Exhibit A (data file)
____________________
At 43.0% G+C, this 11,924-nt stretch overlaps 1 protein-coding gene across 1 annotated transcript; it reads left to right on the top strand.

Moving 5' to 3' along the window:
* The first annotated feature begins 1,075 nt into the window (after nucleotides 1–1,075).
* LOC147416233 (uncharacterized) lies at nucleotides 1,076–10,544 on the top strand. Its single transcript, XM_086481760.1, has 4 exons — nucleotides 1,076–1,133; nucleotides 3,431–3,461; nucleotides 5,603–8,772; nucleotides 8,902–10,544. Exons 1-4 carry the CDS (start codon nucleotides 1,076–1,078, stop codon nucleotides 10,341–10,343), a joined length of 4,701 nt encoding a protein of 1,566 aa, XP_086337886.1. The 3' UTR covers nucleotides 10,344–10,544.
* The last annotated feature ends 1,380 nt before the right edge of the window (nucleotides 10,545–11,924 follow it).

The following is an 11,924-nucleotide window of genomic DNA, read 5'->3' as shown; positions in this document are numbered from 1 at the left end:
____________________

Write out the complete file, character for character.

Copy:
At 43.0% G+C, this 11,924-nt stretch overlaps 1 protein-coding gene across 1 annotated transcript; it reads left to right on the top strand.

Moving 5' to 3' along the window:
* The first annotated feature begins 1,075 nt into the window (after nucleotides 1–1,075).
* LOC147416233 (uncharacterized) lies at nucleotides 1,076–10,544 on the top strand. Its single transcript, XM_086481760.1, has 4 exons — nucleotides 1,076–1,133; nucleotides 3,431–3,461; nucleotides 5,603–8,772; nucleotides 8,902–10,544. Exons 1-4 carry the CDS (start codon nucleotides 1,076–1,078, stop codon nucleotides 10,341–10,343), a joined length of 4,701 nt encoding a protein of 1,566 aa, XP_086337886.1. The 3' UTR covers nucleotides 10,344–10,544.
* The last annotated feature ends 1,380 nt before the right edge of the window (nucleotides 10,545–11,924 follow it).

The following is an 11,924-nucleotide window of genomic DNA, read 5'->3' as shown; positions in this document are numbered from 1 at the left end: